Tuesday 29 January 2019

Daily Digest January 29, 2019


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North CTV Atlantic  CTV Montreal  CTV Ottawa  CTV Toronto CTV Northern Ontario CTV Kitchener CTV Winnipeg CTV Regina CTVSaskatoon CTV Calgary CTV Edmonton CTV British Columbia >>>>>>>>>>>>>>>NATIONAL NEWSWATCH<<<<<<<< http://www.nationalnewswatch.com/

Brison seeks standing at Mark Norman hearing, seeking to protect his ‘privacy’

        Liberals target Scheer over cash-for-access fundraisersHorwath says Ford government undermining inquiry into Taverner’s OPP appointment        Liberal MP urges review of NDP MP Charlie Angus’ website, calls for ‘appropriate penalties’ for linking to NDP pages

Premier Ford’s buck-a-beer push going flat as Cool brewing scales back dollar suds to long weekends        Ontario’s Tories hope Ryan Gosling video will keep supporters from breaking up with the partyVenezuelan family of Maduro critic pleads for Ottawa’s help after his arrest        Despondency in DavosSvend Robinson’s return set to boost Israel hate in the NDP        How politicians could make life more affordable for Canadians, without new spending or taxesPower Play: Strategy Session        Pride at the crossroads: Party, or politics?Two years after Québec mosque killings, Islamophobia continues to rise        For federal politicians it’s new digs, but the same old party lineMeghan Markle’s baby bump has a hold on the tabloids

China reacts with warnings to Canada and U.S. to drop charges, Meng extradition        NGOs plan to lobby Senators to nix cross-country tour on environment billNumber bungle in UCP’s attack on carbon tax puts truthful campaigning in question        Democrats, Republicans alike won’t support USMCA with tariffs in place: BradyBruce McArthur pleads guilty to 8 counts of 1st-degree murder        TransCanada hires RBC to help sell up to 75% stake in Coastal GasLink pipelineLiberals 38, Conservatives 37, NDP 13, Green 8, People’s 1: Nanos        Two probes launched into claims that military blocked information requests in Norman casePakistani Christian woman freed over blasphemy, heading to Canada: lawyer        Feds to offer $114M in new money to provinces, cities for asylum seeker housingLiberals hoping Outremont byelection win will lead to big gains in Quebec come October        ‘We’re not perfect’ says DND as court to hear about alleged attempts to withhold information in Norman case
>>>>>>>>>>>>>>>LOONIE POLITICS<<<<<<<<<<<<<< http://looniepolitics.com/Liberals maintain narrow lead over the Tories - CBC News
        Vote first on USMCA to spark action in U.S., former USTR urges Canada, Mexico - The Canadian Press, CTVNews.ca - Politics - Public RSS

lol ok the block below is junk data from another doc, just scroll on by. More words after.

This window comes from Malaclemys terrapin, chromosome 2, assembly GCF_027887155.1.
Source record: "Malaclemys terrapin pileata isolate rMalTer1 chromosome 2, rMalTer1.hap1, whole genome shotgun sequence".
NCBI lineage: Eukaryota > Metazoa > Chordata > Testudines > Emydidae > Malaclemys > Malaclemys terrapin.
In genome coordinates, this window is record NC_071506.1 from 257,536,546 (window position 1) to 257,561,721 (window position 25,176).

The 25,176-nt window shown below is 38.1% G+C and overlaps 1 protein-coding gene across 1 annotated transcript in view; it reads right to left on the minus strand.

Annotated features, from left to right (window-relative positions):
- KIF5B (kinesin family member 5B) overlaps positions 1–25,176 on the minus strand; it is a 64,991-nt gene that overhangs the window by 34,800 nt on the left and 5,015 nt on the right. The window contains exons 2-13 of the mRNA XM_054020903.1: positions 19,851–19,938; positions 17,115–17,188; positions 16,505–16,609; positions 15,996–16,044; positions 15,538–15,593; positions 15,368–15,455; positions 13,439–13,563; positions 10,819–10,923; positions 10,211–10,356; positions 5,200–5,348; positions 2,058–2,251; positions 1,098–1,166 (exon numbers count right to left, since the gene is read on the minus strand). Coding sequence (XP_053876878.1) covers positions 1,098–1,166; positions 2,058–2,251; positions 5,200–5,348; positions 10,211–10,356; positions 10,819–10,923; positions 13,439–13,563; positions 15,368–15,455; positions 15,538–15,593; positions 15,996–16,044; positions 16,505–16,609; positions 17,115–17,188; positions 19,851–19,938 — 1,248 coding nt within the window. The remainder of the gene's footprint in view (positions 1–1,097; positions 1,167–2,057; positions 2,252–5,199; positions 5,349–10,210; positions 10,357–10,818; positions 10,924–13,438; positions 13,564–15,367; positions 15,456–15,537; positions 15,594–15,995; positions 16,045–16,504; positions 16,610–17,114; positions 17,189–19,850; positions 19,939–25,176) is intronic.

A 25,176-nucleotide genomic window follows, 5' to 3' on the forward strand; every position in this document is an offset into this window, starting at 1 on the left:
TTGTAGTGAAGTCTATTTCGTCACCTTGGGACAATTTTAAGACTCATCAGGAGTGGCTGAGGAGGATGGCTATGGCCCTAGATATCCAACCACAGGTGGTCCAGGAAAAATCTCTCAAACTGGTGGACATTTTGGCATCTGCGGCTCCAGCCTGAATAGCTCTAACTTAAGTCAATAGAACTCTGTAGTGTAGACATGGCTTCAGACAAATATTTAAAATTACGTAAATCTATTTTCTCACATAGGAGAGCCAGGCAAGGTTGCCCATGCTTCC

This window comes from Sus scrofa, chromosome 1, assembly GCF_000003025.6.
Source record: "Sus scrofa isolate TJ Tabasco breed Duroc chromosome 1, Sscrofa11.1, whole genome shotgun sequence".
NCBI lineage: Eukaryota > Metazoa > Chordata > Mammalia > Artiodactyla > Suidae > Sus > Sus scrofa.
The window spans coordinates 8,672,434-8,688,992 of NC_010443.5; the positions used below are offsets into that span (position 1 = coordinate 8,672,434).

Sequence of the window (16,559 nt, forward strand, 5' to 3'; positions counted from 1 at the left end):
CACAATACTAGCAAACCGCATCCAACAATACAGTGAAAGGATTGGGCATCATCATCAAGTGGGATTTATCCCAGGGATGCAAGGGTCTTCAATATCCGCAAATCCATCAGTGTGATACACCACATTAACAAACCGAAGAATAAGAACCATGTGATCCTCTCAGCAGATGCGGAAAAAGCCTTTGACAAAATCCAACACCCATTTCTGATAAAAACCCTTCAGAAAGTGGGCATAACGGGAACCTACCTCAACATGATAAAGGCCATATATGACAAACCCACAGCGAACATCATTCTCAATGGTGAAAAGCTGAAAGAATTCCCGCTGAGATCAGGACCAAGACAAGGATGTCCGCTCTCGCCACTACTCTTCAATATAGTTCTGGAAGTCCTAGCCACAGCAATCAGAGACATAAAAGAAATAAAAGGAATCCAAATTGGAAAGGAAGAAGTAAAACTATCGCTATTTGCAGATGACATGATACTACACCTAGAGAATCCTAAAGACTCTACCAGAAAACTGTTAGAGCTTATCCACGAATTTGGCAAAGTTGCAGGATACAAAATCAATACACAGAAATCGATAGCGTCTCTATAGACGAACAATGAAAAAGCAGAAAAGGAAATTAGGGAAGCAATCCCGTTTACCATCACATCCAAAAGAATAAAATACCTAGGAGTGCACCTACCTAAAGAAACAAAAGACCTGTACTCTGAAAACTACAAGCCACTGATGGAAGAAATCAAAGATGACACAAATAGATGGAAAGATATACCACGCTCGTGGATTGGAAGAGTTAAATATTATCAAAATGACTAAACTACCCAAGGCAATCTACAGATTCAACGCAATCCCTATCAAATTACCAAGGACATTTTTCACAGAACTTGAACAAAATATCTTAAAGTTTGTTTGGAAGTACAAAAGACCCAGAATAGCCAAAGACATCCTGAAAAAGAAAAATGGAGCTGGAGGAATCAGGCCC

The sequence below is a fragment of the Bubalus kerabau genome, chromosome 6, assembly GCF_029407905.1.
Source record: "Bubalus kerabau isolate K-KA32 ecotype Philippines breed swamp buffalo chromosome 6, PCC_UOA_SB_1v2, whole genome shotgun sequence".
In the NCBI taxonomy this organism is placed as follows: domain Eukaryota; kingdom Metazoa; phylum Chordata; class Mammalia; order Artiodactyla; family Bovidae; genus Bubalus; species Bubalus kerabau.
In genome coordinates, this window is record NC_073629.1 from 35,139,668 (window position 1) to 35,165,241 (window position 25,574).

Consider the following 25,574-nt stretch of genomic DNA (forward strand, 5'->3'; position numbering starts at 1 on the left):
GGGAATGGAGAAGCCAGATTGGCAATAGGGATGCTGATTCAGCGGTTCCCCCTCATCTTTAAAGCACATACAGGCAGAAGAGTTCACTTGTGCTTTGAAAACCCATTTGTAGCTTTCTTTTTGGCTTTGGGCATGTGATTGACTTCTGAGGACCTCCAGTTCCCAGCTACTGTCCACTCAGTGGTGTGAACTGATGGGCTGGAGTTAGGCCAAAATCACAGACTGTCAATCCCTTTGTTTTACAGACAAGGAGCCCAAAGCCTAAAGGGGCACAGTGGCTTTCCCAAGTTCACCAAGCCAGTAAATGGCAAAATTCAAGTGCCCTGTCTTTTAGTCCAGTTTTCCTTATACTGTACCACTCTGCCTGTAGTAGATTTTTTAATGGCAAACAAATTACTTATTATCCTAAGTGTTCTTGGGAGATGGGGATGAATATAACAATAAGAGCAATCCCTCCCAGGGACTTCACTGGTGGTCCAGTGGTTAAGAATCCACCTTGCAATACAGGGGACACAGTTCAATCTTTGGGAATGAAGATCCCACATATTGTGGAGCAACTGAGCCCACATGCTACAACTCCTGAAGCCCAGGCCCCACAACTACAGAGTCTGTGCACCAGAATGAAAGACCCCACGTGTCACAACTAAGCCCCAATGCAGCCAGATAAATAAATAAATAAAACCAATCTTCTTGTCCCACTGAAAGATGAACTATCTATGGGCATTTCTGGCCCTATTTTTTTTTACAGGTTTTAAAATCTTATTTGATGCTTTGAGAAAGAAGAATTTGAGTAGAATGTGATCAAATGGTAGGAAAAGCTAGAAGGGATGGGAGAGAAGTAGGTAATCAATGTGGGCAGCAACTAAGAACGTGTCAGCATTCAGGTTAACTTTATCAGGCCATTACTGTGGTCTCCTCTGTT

Morneau not considering extending mortgage stress test to cover more lenders - The Canadian Press, CBC News
        For federal politicians it’s new digs, but the same old party line - John Ivison, National Post
Ford’s unpopular but he’d win big, again - Lorrie Goldstein, Toronto Sun
        Speaker offers to rescind gag orders on fired B.C. legislature staff - Rob Shaw, Vancouver Sun
Canada to host Lima group Feb. 4 in effort to find solution to Venezuela crisis - Peter Zimonjic, CBC News
        NDP offering industry executives a slice of taxpayer pie - Lorne Gunter, Edmonton Sun
Parliament Hill’s going to look a lot different over the next 10 years - CBC News
        The House of Commons: What, you were expecting something different? - Paul Wells, Macleans

‘Kamikaze candidate’ probe may take many months - Don Braid, Calgary Herald
        Saskatchewan NDP Opposition says it’s time for potash royalties review - The Canadian Press, Toronto Star
Trudeau campaigns in Montreal riding of Outremont ahead of byelection - The Canadian Press, Toronto Star
        Europe’s retail rout deepens as U.K. and Germany lose jobs- Stefan Nicola - Bloomberg, Toronto Star
Going cashless: How far will Canadians go in parting with their bills and coins?- David Berman, The Globe & Mail
        Chinese investment in Canada cut by nearly half as diplomatic spats, currency controls take toll- Naomi Powell, Financial Post
Majority of baby boomers would opt for semi-retirement if employers only allowed: poll- Brandie Weikle, CBC News
TOUTES LES NOUVELLES PUBLIES DEPUIS 24 HEURES http://fr.canoe.ca/infos/aujourdhui/

«Plusieurs milliers» de militaires en renfort        «Alléluia dans le déni!»«On ne s’excusera pas», affirme Pierre Arcand        La Ville de Québec rend hommage aux six victimesUn acteur homosexuel victime d'un possible crime haineux        Un seul témoin pour la défense d'«El Chapo»Les températures ressenties atteignent -50 degrés        QS proposera à François Legault de prendre trois actionsPas de motif «clair» du tireur de Las Vegas        Cinq policiers coupables d'avoir réduit le taux d'alcool d'un collègueLa directrice financière de Huawei de retour devant un juge        Réflexion sur une journée nationale contre l’islamophobieLa Chine sermonne encore le Canada        Quelques centaines de personnes évacuées au centre-ville de MontréalNicola Di Iorio quitte finalement son siège


>>>>>>>>>>>>>>>LOONIE WORLD<<<<<<<<<<<<<<<< http://looniepolitics.com/
Why Did Trump Take So Long to Fold on the Shutdown? - Jeff Greenfield, Politico
        Kamala Harris recruits key staff for Iowa caucuses - Emily Birnbaum, The Hill
Border Patrol wives invite Pelosi to border to see why they want wall - Justin Wise, The Hill
        Trump tweets that Howard Schultz lacks the guts and smarts to be president - John Wagner, Washington Post
Whitaker Says Mueller’s Inquiry Is ‘Close to Being Completed’ - New York Times